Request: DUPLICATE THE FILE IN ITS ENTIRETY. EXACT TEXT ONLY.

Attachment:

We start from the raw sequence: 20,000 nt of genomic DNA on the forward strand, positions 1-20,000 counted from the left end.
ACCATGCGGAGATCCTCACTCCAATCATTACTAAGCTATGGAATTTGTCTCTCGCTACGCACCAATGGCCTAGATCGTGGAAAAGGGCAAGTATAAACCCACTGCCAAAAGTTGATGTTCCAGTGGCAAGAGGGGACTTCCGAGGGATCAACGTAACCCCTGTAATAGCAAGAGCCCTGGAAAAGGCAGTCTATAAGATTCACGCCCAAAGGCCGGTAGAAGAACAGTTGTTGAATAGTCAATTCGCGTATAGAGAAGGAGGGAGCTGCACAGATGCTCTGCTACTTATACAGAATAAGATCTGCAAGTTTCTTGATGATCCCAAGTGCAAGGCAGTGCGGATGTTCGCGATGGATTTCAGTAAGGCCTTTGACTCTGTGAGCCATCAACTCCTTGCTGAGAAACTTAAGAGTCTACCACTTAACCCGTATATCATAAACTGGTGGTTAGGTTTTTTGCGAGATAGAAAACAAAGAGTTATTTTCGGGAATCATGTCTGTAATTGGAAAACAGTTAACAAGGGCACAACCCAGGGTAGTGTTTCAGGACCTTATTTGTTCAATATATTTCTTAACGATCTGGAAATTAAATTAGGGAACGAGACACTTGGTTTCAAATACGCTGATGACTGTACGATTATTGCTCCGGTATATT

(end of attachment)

We start from the raw sequence: 20,000 nt of genomic DNA on the forward strand, positions 1-20,000 counted from the left end.
ACCATGCGGAGATCCTCACTCCAATCATTACTAAGCTATGGAATTTGTCTCTCGCTACGCACCAATGGCCTAGATCGTGGAAAAGGGCAAGTATAAACCCACTGCCAAAAGTTGATGTTCCAGTGGCAAGAGGGGACTTCCGAGGGATCAACGTAACCCCTGTAATAGCAAGAGCCCTGGAAAAGGCAGTCTATAAGATTCACGCCCAAAGGCCGGTAGAAGAACAGTTGTTGAATAGTCAATTCGCGTATAGAGAAGGAGGGAGCTGCACAGATGCTCTGCTACTTATACAGAATAAGATCTGCAAGTTTCTTGATGATCCCAAGTGCAAGGCAGTGCGGATGTTCGCGATGGATTTCAGTAAGGCCTTTGACTCTGTGAGCCATCAACTCCTTGCTGAGAAACTTAAGAGTCTACCACTTAACCCGTATATCATAAACTGGTGGTTAGGTTTTTTGCGAGATAGAAAACAAAGAGTTATTTTCGGGAATCATGTCTGTAATTGGAAAACAGTTAACAAGGGCACAACCCAGGGTAGTGTTTCAGGACCTTATTTGTTCAATATATTTCTTAACGATCTGGAAATTAAATTAGGGAACGAGACACTTGGTTTCAAATACGCTGATGACTGTACGATTATTGCTCCGGTATATT